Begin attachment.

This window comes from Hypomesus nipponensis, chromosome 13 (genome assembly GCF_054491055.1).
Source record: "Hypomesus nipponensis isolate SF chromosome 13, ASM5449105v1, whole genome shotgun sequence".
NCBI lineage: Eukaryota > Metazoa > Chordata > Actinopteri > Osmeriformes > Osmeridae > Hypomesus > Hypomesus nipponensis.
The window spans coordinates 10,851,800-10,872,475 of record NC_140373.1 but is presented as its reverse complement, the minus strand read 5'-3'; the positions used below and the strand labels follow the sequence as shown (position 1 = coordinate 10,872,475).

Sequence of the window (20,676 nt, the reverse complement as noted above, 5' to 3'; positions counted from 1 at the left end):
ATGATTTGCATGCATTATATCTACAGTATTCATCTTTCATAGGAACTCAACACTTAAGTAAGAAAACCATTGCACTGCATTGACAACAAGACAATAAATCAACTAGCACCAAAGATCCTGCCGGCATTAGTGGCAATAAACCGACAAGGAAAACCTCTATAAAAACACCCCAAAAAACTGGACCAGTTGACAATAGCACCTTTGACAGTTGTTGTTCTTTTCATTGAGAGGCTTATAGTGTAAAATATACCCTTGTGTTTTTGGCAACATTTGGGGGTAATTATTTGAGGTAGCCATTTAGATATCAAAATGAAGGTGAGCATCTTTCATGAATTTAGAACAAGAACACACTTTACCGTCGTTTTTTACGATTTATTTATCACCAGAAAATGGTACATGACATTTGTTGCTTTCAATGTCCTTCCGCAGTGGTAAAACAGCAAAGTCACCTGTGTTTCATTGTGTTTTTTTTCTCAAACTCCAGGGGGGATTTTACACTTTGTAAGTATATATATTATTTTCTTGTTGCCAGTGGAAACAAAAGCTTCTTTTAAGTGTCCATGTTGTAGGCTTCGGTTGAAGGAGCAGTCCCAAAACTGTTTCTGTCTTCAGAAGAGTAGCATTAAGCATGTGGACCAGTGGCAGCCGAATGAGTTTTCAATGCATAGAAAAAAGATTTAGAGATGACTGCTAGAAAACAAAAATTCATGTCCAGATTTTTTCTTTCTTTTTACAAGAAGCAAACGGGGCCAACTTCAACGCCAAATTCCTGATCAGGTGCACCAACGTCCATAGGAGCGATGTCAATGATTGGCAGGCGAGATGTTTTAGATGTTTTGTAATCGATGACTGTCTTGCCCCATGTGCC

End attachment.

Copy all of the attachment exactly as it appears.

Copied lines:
This window comes from Hypomesus nipponensis, chromosome 13 (genome assembly GCF_054491055.1).
Source record: "Hypomesus nipponensis isolate SF chromosome 13, ASM5449105v1, whole genome shotgun sequence".
NCBI lineage: Eukaryota > Metazoa > Chordata > Actinopteri > Osmeriformes > Osmeridae > Hypomesus > Hypomesus nipponensis.
The window spans coordinates 10,851,800-10,872,475 of record NC_140373.1 but is presented as its reverse complement, the minus strand read 5'-3'; the positions used below and the strand labels follow the sequence as shown (position 1 = coordinate 10,872,475).

Sequence of the window (20,676 nt, the reverse complement as noted above, 5' to 3'; positions counted from 1 at the left end):
ATGATTTGCATGCATTATATCTACAGTATTCATCTTTCATAGGAACTCAACACTTAAGTAAGAAAACCATTGCACTGCATTGACAACAAGACAATAAATCAACTAGCACCAAAGATCCTGCCGGCATTAGTGGCAATAAACCGACAAGGAAAACCTCTATAAAAACACCCCAAAAAACTGGACCAGTTGACAATAGCACCTTTGACAGTTGTTGTTCTTTTCATTGAGAGGCTTATAGTGTAAAATATACCCTTGTGTTTTTGGCAACATTTGGGGGTAATTATTTGAGGTAGCCATTTAGATATCAAAATGAAGGTGAGCATCTTTCATGAATTTAGAACAAGAACACACTTTACCGTCGTTTTTTACGATTTATTTATCACCAGAAAATGGTACATGACATTTGTTGCTTTCAATGTCCTTCCGCAGTGGTAAAACAGCAAAGTCACCTGTGTTTCATTGTGTTTTTTTTCTCAAACTCCAGGGGGGATTTTACACTTTGTAAGTATATATATTATTTTCTTGTTGCCAGTGGAAACAAAAGCTTCTTTTAAGTGTCCATGTTGTAGGCTTCGGTTGAAGGAGCAGTCCCAAAACTGTTTCTGTCTTCAGAAGAGTAGCATTAAGCATGTGGACCAGTGGCAGCCGAATGAGTTTTCAATGCATAGAAAAAAGATTTAGAGATGACTGCTAGAAAACAAAAATTCATGTCCAGATTTTTTCTTTCTTTTTACAAGAAGCAAACGGGGCCAACTTCAACGCCAAATTCCTGATCAGGTGCACCAACGTCCATAGGAGCGATGTCAATGATTGGCAGGCGAGATGTTTTAGATGTTTTGTAATCGATGACTGTCTTGCCCCATGTGCC